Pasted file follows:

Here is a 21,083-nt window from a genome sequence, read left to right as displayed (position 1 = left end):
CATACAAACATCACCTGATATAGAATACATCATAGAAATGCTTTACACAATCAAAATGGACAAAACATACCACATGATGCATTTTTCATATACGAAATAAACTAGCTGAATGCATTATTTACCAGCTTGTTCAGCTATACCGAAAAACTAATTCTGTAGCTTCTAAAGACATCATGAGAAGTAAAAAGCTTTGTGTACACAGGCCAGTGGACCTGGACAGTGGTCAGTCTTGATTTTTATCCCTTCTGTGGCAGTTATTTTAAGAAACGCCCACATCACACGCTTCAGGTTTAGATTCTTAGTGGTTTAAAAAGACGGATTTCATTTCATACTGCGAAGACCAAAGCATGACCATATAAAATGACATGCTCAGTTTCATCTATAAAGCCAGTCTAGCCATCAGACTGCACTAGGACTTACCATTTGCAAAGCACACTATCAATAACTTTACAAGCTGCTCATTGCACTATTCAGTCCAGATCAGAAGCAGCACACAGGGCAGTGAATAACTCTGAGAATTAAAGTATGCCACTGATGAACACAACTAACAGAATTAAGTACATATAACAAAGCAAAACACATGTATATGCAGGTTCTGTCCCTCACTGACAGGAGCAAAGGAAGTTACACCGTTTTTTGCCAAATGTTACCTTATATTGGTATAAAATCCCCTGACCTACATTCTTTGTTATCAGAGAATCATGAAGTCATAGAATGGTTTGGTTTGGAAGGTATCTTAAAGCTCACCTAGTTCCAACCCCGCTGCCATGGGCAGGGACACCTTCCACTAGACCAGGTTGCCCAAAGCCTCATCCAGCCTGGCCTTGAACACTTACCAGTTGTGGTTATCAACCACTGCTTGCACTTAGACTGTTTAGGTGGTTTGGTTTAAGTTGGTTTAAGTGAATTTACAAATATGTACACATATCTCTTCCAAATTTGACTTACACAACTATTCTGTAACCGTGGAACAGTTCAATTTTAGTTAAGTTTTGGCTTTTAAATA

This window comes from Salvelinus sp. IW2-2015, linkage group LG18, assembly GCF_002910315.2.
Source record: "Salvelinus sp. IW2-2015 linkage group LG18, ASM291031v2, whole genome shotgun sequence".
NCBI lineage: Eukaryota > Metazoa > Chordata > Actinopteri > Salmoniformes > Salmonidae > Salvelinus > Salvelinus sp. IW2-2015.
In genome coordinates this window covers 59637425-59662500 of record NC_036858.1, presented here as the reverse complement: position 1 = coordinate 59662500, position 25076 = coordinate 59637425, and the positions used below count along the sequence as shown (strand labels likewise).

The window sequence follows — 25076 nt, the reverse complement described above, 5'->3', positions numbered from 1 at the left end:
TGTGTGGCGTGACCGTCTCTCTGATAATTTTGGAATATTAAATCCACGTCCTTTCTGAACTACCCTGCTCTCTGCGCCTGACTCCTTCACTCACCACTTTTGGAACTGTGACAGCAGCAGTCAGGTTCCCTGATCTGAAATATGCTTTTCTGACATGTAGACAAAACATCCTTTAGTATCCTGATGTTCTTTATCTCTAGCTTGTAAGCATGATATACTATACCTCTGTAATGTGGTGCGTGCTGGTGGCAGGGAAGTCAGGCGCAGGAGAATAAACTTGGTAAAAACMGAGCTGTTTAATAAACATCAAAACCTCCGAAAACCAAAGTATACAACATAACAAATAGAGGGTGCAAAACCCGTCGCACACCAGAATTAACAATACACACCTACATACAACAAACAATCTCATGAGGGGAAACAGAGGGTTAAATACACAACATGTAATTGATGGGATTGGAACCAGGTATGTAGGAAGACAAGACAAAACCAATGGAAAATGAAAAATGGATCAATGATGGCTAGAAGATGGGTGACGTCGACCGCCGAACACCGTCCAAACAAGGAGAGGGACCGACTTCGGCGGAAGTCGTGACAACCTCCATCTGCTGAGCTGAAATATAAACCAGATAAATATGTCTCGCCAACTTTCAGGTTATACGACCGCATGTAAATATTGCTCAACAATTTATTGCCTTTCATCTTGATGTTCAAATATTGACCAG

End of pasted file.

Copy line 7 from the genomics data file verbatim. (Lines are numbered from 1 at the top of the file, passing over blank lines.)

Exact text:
The window sequence follows — 25076 nt, the reverse complement described above, 5'->3', positions numbered from 1 at the left end: